A raft of further easements on CE marking deadlines have been announced by BEIS, along with a review on how costs and burdens on firms can be reduced further.
The easements include:
- CE marking and reversed epsilon marking will continue to be recognised until the end of 2024 for most goods being placed on the UK market or put into service in Great Britain.
- Firms will be able to affix the UKCA marking, including importer information for products from EEA countries (and in some cases, Switzerland) on an accompanying document or a label until 31 December 2027.
- Conformity assessment activities for CE marking undertaken up to 31 December 2024 will be able to be used by manufacturers as the basis for UKCA marking, until the expiry of the certificate or until 31 December 2027.
Statutory instruments are to be laid by BEIS imminently to give effect to these measures, with similar initiatives by other departments. For example, construction products are regulated by the Department for Levelling Up, Housing and Communities (DLUHC). These should end uncertainties, which some machinery firms say has led to European suppliers refusing orders pending clarification of legal requirements.
The Office of Product Safety and Standards, which is part of BEIS, says the move is “part of new ministers’ commitment to reduce burdens for industry” and to provide more flexibility.
OPSS is to consider how best to reduce costs and burdens further. A new Product Safety Review consultation seems likely. It would also revisit other issues, including possible regulation of online orders delivered directly from overseas.
Jack Semple, Secretary of EAMA commented that the announcement is the latest twist in a tortuous process of introduction of UKCA marking. Repeatedly, UKCA deadlines have been declared firm, only to be scrapped as unrealistic. Strong policy disagreement within government has been evident throughout this year, with Jacob Rees-Mogg contradicting policy in February.
When he became business secretary under Liz Truss, Rees-Mogg withdrew an SI laid to give effect to the easements announced in the summer. He has always argued for a more liberal policy approach and for unilateral recognition of other jurisdictions’ standards.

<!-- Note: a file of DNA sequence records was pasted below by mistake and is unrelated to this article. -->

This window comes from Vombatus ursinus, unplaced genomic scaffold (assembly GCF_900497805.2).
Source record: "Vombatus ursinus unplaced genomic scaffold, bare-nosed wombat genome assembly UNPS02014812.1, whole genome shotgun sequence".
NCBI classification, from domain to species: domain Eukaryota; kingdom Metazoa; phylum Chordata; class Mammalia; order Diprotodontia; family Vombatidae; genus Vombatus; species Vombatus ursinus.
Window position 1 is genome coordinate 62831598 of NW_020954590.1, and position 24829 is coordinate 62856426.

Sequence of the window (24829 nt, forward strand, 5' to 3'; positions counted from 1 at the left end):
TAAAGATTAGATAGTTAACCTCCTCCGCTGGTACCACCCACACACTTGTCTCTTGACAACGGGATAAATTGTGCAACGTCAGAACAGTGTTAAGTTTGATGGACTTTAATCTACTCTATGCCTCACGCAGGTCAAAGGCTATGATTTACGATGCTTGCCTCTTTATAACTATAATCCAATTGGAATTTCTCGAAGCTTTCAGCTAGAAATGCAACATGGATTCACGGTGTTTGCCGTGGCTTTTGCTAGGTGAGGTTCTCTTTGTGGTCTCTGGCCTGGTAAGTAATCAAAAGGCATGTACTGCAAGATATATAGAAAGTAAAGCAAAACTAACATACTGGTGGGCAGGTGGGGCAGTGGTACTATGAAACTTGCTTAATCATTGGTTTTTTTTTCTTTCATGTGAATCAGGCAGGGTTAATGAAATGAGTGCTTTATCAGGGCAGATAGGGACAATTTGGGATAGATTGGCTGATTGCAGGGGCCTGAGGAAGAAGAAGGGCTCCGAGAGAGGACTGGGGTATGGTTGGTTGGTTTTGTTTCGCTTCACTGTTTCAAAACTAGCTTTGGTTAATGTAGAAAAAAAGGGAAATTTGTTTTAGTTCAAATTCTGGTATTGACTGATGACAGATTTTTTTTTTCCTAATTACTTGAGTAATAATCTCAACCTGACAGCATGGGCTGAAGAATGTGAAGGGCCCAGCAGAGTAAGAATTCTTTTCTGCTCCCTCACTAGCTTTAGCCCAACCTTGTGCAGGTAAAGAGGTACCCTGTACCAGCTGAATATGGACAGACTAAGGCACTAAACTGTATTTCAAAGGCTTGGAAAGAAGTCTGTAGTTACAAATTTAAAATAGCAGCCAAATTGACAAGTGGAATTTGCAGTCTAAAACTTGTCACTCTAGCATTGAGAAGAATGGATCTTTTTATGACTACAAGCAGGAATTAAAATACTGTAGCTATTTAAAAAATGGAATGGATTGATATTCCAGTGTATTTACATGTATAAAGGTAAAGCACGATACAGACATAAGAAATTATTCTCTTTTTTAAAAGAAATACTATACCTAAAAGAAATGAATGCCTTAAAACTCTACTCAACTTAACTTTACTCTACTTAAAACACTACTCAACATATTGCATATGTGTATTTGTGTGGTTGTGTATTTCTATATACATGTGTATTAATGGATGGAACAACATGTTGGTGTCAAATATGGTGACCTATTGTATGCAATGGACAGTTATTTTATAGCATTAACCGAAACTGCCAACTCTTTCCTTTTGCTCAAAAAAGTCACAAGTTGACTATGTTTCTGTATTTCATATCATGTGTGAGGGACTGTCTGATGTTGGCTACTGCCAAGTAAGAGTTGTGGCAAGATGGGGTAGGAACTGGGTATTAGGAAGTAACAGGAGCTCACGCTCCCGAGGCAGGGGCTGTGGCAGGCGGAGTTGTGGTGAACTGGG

He went on to note that UKCA policy has been flawed from the start. Firms in the machinery sector have repeatedly asked what the UKCA mark is for, but BEIS has declined for the past 18 months to give a statement of purpose, saying it was not necessary. The UKCA mark was originally devised in the mistaken belief that the EU would agree a mutual recognition agreement (MRA) and is thought to have been intended, in part, to protect the UK independent conformity assessment bodies (CABs).
Turmoil within government – there have been three sets of ministers at BEIS in as many months – has made it extremely difficult for civil servants to respond to the mountain of enquiries from industry that has built up. The latest announcement signals a new policy shift and gives time for further reflection as to the direction of UKCA policy. It seems reasonable to speculate that scrapping the whole UKCA project may not be one of several options for consideration.
Indications from EAMA members suggests that, with some exceptions, there is limited appetite for UKCA marking to be mandatory, even among companies that have invested heavily in UKCA so far. That sentiment is probably strongest where there is no difference in the regulations and standards from those required for CE marking, which is currently the case for more products. That situation may start to change, due to change on either the EU side or the UK side.
Jacob Rees-Mogg is understood to have favoured much wider unilateral acceptance of product standards from other jurisdictions, such as the US and China. There seems little appetite to go that far in the machinery sector.